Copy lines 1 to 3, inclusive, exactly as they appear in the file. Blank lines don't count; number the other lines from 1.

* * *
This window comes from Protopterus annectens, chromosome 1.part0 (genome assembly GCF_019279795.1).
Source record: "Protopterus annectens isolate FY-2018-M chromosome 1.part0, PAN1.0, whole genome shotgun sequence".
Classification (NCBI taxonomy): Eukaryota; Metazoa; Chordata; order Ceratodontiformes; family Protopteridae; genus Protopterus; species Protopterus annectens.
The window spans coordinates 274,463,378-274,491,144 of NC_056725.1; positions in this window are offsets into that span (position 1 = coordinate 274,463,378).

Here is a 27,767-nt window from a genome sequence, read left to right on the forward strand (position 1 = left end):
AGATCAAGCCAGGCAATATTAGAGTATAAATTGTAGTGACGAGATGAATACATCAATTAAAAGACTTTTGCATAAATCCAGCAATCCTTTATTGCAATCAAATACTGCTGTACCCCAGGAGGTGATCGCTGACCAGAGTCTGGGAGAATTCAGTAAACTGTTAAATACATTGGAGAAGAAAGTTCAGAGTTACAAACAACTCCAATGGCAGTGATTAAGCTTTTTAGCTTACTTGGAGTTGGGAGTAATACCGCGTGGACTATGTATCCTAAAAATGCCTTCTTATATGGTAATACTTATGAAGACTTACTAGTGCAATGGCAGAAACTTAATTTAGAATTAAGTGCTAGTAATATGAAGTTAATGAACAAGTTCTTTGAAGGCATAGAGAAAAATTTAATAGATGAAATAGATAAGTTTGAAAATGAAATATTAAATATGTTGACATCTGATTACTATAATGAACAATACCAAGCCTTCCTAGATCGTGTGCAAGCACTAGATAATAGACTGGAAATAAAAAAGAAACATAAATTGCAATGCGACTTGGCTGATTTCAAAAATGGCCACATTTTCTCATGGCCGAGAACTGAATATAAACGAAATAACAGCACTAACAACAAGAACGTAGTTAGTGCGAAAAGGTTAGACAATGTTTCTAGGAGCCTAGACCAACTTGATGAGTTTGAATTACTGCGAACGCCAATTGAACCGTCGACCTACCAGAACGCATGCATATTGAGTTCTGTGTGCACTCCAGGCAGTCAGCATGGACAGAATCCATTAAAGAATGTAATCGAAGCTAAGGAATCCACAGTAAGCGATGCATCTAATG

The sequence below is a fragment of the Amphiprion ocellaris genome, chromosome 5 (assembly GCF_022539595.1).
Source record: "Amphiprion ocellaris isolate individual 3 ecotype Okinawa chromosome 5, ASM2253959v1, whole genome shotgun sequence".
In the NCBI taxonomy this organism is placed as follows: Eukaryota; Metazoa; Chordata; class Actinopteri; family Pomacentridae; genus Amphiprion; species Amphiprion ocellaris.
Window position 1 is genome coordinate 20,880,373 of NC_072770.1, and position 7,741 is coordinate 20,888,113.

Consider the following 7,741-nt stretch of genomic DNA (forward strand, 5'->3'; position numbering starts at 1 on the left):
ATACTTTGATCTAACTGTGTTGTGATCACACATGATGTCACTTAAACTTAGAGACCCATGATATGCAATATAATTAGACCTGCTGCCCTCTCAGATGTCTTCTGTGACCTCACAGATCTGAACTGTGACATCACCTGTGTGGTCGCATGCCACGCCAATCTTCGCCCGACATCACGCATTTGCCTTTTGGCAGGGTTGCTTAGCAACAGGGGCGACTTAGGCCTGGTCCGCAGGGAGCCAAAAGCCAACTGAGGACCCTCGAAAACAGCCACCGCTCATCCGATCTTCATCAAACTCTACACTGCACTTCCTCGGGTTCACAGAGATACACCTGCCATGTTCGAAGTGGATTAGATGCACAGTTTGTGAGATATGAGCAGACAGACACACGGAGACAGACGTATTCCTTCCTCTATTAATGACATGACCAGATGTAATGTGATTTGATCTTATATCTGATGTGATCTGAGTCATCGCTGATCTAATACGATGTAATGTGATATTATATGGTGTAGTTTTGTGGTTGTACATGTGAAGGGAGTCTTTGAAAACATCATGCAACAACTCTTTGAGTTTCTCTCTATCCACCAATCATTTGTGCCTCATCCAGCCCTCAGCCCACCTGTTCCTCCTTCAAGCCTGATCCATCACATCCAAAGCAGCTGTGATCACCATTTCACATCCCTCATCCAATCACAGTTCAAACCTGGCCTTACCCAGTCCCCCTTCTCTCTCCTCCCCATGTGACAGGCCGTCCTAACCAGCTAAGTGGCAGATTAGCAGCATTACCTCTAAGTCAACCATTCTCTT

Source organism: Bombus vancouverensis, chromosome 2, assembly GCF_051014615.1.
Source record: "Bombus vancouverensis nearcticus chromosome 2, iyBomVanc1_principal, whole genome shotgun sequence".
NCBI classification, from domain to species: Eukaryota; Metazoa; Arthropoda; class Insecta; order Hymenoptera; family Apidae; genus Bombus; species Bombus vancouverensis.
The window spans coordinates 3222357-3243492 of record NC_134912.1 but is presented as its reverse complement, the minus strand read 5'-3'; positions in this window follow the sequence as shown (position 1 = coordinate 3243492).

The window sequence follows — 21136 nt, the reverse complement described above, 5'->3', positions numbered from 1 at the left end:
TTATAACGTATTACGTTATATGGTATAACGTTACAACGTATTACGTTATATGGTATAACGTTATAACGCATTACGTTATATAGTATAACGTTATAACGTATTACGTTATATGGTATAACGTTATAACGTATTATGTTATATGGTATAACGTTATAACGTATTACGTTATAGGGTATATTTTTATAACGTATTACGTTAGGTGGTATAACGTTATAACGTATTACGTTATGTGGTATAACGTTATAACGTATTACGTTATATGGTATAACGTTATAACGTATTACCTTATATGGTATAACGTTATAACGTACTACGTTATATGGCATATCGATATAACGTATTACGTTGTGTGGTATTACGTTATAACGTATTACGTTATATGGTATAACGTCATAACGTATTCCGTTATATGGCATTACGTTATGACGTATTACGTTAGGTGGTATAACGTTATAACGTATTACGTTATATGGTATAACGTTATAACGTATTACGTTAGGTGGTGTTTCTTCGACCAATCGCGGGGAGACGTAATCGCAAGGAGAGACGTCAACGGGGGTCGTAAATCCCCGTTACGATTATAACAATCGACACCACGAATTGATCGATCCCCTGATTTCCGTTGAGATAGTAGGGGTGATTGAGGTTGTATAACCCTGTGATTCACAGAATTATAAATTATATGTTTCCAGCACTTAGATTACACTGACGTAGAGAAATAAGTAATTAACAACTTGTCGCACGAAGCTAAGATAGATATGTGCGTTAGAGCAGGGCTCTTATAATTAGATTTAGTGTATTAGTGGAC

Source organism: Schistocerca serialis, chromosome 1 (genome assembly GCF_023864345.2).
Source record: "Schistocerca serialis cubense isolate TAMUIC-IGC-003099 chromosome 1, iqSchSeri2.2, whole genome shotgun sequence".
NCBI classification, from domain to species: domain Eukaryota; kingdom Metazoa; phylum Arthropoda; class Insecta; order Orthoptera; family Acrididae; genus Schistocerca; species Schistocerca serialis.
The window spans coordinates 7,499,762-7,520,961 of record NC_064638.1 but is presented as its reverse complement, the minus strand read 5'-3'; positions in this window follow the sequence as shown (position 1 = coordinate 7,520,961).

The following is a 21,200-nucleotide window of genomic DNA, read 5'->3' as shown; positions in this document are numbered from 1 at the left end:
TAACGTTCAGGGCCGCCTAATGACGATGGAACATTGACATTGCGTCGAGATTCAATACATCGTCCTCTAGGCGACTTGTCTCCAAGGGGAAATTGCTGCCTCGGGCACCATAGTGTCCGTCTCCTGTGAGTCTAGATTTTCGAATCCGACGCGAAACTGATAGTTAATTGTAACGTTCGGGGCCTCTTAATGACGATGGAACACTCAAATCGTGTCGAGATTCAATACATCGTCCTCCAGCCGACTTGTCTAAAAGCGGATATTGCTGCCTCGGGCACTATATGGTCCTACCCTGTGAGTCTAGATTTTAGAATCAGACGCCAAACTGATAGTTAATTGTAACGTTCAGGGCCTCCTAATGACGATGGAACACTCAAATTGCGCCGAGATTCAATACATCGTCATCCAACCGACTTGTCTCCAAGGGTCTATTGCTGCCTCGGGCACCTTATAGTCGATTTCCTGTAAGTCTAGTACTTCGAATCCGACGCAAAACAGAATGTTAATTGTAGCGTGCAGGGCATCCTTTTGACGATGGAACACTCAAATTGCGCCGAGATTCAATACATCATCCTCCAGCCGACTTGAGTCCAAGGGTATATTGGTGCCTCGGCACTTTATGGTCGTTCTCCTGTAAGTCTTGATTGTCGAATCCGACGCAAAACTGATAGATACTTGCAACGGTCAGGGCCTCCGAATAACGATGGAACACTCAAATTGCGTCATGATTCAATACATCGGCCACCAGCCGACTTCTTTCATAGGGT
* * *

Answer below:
This window comes from Protopterus annectens, chromosome 1.part0 (genome assembly GCF_019279795.1).
Source record: "Protopterus annectens isolate FY-2018-M chromosome 1.part0, PAN1.0, whole genome shotgun sequence".
Classification (NCBI taxonomy): Eukaryota; Metazoa; Chordata; order Ceratodontiformes; family Protopteridae; genus Protopterus; species Protopterus annectens.